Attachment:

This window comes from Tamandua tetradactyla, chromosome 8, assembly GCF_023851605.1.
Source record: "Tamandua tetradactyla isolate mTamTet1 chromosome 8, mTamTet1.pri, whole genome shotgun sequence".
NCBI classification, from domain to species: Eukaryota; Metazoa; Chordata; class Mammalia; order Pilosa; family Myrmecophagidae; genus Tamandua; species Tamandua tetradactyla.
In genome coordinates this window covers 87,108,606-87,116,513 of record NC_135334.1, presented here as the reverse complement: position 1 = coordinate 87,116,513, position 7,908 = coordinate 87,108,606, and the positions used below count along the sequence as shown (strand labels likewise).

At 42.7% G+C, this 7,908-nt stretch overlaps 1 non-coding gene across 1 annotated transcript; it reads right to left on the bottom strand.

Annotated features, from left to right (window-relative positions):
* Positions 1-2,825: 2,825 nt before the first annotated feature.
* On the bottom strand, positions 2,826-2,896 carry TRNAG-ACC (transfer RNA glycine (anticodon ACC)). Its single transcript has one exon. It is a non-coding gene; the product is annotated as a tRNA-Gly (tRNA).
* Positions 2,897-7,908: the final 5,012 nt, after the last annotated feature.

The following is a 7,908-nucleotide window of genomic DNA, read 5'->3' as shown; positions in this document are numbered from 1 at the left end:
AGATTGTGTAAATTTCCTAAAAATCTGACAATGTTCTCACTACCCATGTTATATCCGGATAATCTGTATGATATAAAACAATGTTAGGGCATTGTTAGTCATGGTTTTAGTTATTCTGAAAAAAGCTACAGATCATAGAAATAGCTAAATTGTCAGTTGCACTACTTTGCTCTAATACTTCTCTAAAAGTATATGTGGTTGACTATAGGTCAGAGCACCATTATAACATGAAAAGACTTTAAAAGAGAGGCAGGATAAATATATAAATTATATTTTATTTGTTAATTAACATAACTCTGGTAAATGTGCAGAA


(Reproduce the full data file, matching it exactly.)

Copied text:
This window comes from Tamandua tetradactyla, chromosome 8, assembly GCF_023851605.1.
Source record: "Tamandua tetradactyla isolate mTamTet1 chromosome 8, mTamTet1.pri, whole genome shotgun sequence".
NCBI classification, from domain to species: Eukaryota; Metazoa; Chordata; class Mammalia; order Pilosa; family Myrmecophagidae; genus Tamandua; species Tamandua tetradactyla.
In genome coordinates this window covers 87,108,606-87,116,513 of record NC_135334.1, presented here as the reverse complement: position 1 = coordinate 87,116,513, position 7,908 = coordinate 87,108,606, and the positions used below count along the sequence as shown (strand labels likewise).

At 42.7% G+C, this 7,908-nt stretch overlaps 1 non-coding gene across 1 annotated transcript; it reads right to left on the bottom strand.

Annotated features, from left to right (window-relative positions):
* Positions 1-2,825: 2,825 nt before the first annotated feature.
* On the bottom strand, positions 2,826-2,896 carry TRNAG-ACC (transfer RNA glycine (anticodon ACC)). Its single transcript has one exon. It is a non-coding gene; the product is annotated as a tRNA-Gly (tRNA).
* Positions 2,897-7,908: the final 5,012 nt, after the last annotated feature.

The following is a 7,908-nucleotide window of genomic DNA, read 5'->3' as shown; positions in this document are numbered from 1 at the left end:
AGATTGTGTAAATTTCCTAAAAATCTGACAATGTTCTCACTACCCATGTTATATCCGGATAATCTGTATGATATAAAACAATGTTAGGGCATTGTTAGTCATGGTTTTAGTTATTCTGAAAAAAGCTACAGATCATAGAAATAGCTAAATTGTCAGTTGCACTACTTTGCTCTAATACTTCTCTAAAAGTATATGTGGTTGACTATAGGTCAGAGCACCATTATAACATGAAAAGACTTTAAAAGAGAGGCAGGATAAATATATAAATTATATTTTATTTGTTAATTAACATAACTCTGGTAAATGTGCAGAA